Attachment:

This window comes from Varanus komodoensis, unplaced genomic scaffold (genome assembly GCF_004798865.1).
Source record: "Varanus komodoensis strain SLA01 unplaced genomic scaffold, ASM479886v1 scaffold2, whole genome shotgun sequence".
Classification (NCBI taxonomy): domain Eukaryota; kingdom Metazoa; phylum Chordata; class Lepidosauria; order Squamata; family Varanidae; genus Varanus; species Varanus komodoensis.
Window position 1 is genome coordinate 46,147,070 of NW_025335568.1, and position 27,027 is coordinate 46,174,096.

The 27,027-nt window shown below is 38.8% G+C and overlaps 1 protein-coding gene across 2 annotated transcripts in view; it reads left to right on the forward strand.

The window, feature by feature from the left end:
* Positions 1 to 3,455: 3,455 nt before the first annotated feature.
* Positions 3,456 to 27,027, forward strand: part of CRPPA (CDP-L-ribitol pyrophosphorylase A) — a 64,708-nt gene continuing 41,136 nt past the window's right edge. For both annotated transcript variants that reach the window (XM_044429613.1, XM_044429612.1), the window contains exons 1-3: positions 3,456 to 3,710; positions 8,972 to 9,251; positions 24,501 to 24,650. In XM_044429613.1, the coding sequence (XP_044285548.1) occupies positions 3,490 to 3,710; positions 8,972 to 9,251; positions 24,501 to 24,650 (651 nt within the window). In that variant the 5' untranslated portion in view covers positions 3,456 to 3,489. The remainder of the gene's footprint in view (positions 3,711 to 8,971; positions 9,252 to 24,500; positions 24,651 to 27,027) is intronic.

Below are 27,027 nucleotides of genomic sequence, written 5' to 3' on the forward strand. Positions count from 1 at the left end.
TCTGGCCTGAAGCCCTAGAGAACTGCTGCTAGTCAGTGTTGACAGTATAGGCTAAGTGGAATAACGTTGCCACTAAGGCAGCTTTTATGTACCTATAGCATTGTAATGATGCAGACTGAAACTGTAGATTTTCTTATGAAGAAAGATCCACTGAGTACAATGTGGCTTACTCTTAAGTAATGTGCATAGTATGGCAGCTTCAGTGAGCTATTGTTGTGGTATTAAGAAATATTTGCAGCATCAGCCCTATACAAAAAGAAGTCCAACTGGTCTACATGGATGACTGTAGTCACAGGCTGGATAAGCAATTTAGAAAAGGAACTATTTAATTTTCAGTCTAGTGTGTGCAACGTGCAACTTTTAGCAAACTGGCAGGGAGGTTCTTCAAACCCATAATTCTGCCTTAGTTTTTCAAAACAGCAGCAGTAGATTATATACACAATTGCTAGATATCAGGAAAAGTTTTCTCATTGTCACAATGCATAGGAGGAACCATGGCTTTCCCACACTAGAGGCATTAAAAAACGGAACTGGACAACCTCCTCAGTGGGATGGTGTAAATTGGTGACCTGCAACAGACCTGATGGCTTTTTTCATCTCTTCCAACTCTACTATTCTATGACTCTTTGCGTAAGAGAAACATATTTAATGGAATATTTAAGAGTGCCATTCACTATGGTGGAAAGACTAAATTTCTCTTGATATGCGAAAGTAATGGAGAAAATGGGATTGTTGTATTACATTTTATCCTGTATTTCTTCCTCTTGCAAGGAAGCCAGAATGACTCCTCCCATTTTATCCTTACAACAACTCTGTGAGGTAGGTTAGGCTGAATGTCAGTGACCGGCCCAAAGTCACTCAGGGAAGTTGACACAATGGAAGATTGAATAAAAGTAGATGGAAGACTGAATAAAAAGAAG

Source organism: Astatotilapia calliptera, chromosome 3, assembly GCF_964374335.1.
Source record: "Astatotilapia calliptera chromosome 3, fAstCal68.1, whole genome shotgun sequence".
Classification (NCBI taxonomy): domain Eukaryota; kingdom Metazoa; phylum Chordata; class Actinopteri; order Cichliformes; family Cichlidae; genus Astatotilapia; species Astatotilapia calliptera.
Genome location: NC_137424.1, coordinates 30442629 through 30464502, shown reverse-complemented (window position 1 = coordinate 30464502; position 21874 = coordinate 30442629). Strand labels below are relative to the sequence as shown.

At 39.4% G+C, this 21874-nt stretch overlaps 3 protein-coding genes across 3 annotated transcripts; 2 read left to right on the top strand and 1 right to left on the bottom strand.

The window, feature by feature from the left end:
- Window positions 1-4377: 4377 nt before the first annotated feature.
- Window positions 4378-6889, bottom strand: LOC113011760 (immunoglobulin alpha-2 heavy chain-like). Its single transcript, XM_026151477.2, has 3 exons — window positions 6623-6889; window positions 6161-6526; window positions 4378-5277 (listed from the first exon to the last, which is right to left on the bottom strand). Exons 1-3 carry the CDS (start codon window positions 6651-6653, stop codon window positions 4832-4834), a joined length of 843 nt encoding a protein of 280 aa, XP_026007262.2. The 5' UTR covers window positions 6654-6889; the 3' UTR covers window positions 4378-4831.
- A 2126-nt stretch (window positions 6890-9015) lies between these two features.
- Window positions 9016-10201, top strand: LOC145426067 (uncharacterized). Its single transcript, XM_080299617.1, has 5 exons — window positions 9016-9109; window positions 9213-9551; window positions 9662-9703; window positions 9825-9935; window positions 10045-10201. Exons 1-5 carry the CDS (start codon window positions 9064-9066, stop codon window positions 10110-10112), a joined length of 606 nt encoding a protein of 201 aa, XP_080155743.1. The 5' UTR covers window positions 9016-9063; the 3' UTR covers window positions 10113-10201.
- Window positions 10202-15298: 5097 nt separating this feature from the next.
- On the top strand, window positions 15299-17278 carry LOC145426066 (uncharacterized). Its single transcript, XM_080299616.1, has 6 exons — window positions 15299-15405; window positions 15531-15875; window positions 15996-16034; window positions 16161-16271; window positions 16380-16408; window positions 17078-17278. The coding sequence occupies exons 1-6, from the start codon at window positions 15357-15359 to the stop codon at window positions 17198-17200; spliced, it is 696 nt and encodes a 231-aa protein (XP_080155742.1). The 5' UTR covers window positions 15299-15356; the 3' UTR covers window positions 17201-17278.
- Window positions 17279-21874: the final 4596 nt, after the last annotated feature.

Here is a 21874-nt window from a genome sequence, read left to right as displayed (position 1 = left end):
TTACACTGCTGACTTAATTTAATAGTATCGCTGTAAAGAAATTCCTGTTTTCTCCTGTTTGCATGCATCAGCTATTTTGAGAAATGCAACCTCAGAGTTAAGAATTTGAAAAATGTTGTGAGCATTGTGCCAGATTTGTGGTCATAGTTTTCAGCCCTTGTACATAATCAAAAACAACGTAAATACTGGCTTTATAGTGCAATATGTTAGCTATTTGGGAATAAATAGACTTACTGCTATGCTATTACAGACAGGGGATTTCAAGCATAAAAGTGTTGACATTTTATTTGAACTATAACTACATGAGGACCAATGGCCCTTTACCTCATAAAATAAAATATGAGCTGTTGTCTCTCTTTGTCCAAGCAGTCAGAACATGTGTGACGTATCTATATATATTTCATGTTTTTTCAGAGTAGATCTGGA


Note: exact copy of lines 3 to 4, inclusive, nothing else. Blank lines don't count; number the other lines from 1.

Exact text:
Classification (NCBI taxonomy): domain Eukaryota; kingdom Metazoa; phylum Chordata; class Lepidosauria; order Squamata; family Varanidae; genus Varanus; species Varanus komodoensis.
Window position 1 is genome coordinate 46,147,070 of NW_025335568.1, and position 27,027 is coordinate 46,174,096.